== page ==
eBulletin February/March 2021: Creating change

Our first e-Bulletin of 2021 focuses on RLC's change-making and education work.

 

RLC financial abuse staff, Gayatri Nair and Laura Bianchi at Parliament House, February 2021.

Submission: National Consumer Credit Protection Amendment (Supporting Economic Recovery) Bill 2020

RLC and the Economic Abuse Reference Group (EARG) have made a number of written submissions to parliament expressing grave concerns about proposed government reforms to responsible lending. RLC’s Financial Abuse Service NSW coordinates the EARG chapter in NSW.

On Friday 26 February, EARG members appeared before the Senate Economics Legislation Committee to discuss the impact of the reforms for victim-survivors of economic abuse.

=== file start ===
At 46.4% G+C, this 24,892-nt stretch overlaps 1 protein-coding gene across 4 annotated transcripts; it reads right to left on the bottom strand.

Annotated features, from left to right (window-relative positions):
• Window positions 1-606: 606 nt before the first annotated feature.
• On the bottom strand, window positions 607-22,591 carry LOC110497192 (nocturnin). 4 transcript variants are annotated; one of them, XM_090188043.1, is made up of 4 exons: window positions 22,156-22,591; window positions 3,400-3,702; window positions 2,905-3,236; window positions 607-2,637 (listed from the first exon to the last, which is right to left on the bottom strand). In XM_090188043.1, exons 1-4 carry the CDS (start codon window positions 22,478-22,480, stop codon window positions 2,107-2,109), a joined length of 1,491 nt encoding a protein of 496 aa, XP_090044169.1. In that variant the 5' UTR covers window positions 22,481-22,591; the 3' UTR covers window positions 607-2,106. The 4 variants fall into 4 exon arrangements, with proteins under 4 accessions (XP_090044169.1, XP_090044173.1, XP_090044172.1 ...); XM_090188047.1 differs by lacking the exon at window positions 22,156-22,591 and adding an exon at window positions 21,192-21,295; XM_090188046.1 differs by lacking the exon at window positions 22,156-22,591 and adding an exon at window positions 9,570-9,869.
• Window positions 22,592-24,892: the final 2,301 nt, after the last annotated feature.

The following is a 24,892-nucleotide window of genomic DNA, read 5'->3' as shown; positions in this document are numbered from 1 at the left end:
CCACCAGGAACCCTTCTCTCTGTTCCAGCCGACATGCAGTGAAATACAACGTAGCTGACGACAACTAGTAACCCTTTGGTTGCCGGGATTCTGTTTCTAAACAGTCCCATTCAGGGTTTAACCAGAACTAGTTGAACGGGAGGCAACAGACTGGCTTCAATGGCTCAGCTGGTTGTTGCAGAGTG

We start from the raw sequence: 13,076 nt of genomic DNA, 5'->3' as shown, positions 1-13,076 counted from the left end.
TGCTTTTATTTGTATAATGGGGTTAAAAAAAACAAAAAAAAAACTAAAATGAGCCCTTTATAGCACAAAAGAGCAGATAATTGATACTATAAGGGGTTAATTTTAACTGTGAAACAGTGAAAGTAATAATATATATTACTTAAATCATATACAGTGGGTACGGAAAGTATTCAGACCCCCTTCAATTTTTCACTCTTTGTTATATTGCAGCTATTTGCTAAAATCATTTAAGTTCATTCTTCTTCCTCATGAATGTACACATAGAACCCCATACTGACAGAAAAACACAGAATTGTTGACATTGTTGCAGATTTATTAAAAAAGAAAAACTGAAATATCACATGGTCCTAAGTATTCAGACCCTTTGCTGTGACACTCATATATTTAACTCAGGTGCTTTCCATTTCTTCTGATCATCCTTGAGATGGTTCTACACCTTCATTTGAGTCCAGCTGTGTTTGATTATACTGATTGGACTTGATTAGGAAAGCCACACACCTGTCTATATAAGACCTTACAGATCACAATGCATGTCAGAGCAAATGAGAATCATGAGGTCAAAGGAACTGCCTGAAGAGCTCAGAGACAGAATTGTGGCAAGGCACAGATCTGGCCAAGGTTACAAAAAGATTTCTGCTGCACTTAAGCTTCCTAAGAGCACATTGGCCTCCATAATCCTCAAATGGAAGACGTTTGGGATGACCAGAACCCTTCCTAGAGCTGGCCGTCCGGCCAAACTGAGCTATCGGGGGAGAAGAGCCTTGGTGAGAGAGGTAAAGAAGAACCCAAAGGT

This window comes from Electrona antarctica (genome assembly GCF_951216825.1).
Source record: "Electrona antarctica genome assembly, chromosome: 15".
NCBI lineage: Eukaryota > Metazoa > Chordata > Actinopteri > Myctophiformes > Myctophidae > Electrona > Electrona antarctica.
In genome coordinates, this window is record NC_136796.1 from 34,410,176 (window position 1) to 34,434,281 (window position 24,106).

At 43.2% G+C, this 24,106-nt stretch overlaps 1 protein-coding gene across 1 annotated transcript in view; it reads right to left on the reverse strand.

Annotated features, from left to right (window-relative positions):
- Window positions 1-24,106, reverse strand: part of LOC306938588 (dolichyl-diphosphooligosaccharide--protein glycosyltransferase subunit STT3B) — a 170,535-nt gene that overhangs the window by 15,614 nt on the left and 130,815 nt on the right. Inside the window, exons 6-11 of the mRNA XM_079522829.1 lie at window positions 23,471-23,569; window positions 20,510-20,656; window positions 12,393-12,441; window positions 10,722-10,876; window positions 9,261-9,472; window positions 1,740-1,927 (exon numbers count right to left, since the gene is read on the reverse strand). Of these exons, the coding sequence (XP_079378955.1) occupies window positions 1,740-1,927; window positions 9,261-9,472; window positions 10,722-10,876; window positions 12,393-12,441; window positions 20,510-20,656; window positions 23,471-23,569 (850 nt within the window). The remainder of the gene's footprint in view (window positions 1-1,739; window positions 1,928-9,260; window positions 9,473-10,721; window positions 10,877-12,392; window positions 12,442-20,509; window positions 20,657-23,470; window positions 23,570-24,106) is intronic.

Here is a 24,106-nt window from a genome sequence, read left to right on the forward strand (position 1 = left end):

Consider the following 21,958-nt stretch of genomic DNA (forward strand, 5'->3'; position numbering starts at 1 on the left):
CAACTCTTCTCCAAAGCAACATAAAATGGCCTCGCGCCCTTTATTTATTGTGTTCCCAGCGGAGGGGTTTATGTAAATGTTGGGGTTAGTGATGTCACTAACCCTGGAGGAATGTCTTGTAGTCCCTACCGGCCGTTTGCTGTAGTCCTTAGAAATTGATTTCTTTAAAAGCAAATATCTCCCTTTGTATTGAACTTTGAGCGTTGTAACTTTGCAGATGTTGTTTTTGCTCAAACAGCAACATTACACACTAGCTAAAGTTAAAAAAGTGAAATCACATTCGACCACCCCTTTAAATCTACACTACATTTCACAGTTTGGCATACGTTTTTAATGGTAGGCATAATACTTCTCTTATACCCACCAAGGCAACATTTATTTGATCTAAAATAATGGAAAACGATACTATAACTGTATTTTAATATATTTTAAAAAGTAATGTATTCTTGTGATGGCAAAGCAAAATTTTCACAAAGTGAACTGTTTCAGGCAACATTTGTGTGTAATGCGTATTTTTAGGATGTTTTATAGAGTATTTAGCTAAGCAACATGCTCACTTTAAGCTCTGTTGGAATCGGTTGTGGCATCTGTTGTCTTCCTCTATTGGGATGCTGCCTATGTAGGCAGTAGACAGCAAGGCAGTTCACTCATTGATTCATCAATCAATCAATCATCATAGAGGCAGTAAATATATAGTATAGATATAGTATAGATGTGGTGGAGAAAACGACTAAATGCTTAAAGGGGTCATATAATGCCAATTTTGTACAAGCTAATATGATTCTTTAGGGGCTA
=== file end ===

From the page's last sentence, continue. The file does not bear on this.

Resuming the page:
The parliamentary inquiry was the result of advocacy by a coalition of 125 organisations including RLC, responding to the September 2020 announcement by the government about plans to wind back responsible lending protections.

EARG representatives who appeared before the Committee included staff from RLC's Financial Abuse Service NSW and WEstJustice. 

WATCH THE INQUIRY>

 
 

"Our position is we already have a law that works... We are strongly of the view that we should not be weakening the current system," RLC's Financial Abuse NSW Team Leader, Laura Bianchi said. 

We and others raised significant concerns about the Bill and we are happy that as a result of this Parliament has delayed its decision on the proposed reforms until May. Now more than ever, we need your help to Save Safe Lending.

Visit the ‘Stop the Debt Disaster’ website to learn how you can help stop the removal of these important protections.